that, at the time of his arrival in Turkey, defendant was carrying a tactical backpack filled with materials that would be unnecessary in the large city of Istanbul, but would be beneficial for travel through Turkey to the Syrian border. Defendant was not equipped with material needed for a job hunt, his alleged reason for traveling to Turkey; nor did he have a Turkish work visa. He also carried interesting maps and articles: “The secret jihadi smuggling route through Turkey,” “Where ISIS is Gaining Control in Iraq and Syria,” and “Syria’s border posts and who controls them.”

The Circuit found that, although defendant was apprehended by Turkish officials before he was able to complete his plan, the evidence demonstrated that he was traveling to Turkey to cross the Syrian border in an effort to join ISIS.

All of that said, the Circuit, nonetheless, rejected Judge Garaufis’s statement of reasons for imposing the maximum sentence, and found that it was procedurally unreasonable. At sentencing, after hearing from both sides, Garaufis stated that there was “ample evidence” admitted at trial for the jury to find defendant guilty of both counts. He commented on portions of the evidence, including defendant’s military service, which the court referred to as “commendable,” his time overseas in the Middle East, and his decision to attempt to join ISIS. After roughly two pages of comments about the evidence at trial, Judge Garaufis stated that the case was about defendant’s choice between standing up for, or betraying, the United States, a country that had “done so much” for him. The court also directly addressed defendant: “You’ve made your choice, sir. I have no sympathy.”

While the sentence fell within the applicable Guidelines range, that fact alone does not demonstrate substantive reasonableness. As we know, district courts are not allowed to presume that Guidelines sentences are substantively reasonable. See Rita v. United States, 551 U.S. 338, 351 (2007). The Circuit stated that, “[w]hen a defendant has been convicted of multiple counts, it is important for the sentencing judge to articulate why a sentence equal to the statutory maximum on one count will not produce a sufficient sentence within the meaning of 18 U.S.C. § 3553(a).” Here, the court had not explained why concurrent sentences would not have sufficed. The Circuit expressed concern that the parsimony clause may have been violated by the large consecutive sentences, and Judge Garaufis failed to provide enough from which to assess whether he appropriately exercised his discretion in imposing sentence. It remanded for resentencing.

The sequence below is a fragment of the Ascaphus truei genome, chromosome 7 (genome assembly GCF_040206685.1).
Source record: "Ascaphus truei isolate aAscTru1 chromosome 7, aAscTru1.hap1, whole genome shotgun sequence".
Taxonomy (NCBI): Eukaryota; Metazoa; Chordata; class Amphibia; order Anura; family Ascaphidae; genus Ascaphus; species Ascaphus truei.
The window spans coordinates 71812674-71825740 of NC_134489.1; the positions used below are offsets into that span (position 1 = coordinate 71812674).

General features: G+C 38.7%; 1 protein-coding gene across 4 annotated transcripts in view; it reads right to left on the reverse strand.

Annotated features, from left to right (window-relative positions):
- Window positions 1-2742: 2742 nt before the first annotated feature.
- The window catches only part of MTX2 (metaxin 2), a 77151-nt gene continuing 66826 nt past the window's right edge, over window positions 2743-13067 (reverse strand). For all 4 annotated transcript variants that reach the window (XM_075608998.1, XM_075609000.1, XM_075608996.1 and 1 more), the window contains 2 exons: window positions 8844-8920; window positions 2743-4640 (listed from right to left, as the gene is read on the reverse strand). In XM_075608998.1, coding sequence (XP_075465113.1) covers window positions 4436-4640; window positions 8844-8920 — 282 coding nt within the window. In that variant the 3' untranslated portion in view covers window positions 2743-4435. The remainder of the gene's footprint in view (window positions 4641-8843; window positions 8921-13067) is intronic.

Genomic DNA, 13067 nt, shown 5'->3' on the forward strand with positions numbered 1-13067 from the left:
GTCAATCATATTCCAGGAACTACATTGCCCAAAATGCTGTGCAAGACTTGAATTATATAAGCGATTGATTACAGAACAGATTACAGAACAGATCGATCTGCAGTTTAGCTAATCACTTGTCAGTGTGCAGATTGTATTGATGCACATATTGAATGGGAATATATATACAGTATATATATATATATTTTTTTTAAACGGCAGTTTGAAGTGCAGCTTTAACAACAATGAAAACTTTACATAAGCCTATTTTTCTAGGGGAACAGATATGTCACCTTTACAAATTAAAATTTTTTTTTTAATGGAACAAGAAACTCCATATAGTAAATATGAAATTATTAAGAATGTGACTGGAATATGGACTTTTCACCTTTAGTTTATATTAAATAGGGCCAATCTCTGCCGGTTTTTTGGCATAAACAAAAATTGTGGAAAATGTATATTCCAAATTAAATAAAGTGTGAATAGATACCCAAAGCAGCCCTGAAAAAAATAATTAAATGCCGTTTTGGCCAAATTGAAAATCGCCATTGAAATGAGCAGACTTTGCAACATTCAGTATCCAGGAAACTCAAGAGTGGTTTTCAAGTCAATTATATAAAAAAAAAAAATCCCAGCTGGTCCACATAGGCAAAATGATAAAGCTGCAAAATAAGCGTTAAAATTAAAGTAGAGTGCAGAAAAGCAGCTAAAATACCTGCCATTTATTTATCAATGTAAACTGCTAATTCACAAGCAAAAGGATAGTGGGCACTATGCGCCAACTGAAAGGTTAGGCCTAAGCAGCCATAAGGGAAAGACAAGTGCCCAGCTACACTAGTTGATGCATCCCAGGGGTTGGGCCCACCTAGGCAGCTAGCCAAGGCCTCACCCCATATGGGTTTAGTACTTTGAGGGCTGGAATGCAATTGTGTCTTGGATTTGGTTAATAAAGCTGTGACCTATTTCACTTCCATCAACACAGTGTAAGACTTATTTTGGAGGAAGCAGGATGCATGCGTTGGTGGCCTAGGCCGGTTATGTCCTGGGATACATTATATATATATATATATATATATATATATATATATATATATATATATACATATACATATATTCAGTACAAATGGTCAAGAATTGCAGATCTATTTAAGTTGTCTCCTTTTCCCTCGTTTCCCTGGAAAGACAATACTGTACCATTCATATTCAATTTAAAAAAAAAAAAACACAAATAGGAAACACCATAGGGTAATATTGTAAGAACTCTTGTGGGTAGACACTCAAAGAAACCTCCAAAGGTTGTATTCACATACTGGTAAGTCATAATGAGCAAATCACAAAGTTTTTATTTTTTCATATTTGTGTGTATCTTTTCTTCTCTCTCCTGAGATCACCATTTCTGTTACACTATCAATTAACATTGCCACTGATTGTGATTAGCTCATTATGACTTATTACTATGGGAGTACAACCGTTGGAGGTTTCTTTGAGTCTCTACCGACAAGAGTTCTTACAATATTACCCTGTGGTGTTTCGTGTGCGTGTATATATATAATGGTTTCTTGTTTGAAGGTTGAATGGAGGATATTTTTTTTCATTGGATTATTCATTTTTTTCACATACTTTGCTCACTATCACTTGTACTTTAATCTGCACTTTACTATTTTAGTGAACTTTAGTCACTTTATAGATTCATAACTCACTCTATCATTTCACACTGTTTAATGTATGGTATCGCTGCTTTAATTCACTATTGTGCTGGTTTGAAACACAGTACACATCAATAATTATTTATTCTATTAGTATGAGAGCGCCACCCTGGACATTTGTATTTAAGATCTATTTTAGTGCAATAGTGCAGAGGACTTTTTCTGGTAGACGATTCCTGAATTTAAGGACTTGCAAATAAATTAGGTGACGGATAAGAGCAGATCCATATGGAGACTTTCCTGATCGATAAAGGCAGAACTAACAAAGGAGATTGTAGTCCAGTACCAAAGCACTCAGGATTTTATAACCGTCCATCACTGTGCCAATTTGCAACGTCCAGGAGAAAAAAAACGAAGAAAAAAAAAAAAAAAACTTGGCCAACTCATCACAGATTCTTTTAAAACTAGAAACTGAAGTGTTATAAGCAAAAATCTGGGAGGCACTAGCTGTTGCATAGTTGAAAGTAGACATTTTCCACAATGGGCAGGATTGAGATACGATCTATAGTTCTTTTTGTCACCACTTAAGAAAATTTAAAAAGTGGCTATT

Finally, Judge Calabrese wrote a concurring opinion worth reading that underscores just how unreasonable it was for Judge Garaufis to tack on an additional 20 years for an obstruction

charge that was much less serious than the material support charge for which the court imposed the entirely reasonable statutory maximum 15-year sentence.

The Circuit’s decision can be found here.

On Wednesday, in United States v. Burks, in a summary order, the Circuit vacated the 48-month prison sentence imposed upon defendant for possession of cocaine with intent to distribute, finding that the WDNY’s calculation of drug quantity was not supported by a preponderance of the evidence and was, therefore, procedurally unreasonable.

Defendant was indicted on three counts of drug and firearms offenses, but ultimately pleaded guilty, pursuant to a plea agreement, to one count of possession of cocaine with intent to distribute. In the plea agreement, defendant admitted that, “prior to the police search, he knowingly and unlawfully possessed and distributed cocaine in ½ ounce and one ounce amounts.” The plea agreement stated that the amount of cocaine attributable to defendant that “could be readily proven by the government” was less than 50 grams based on the amount of cocaine and other items seized and defendant’s admission, resulting in an estimated Guidelines range of 15–21 months of imprisonment. The Agreement stated that defendant understood that the district court was not bound by that calculation, but that neither party would recommend any other Guidelines range or a sentence inconsistent with the agreed-upon estimate of drug quantity.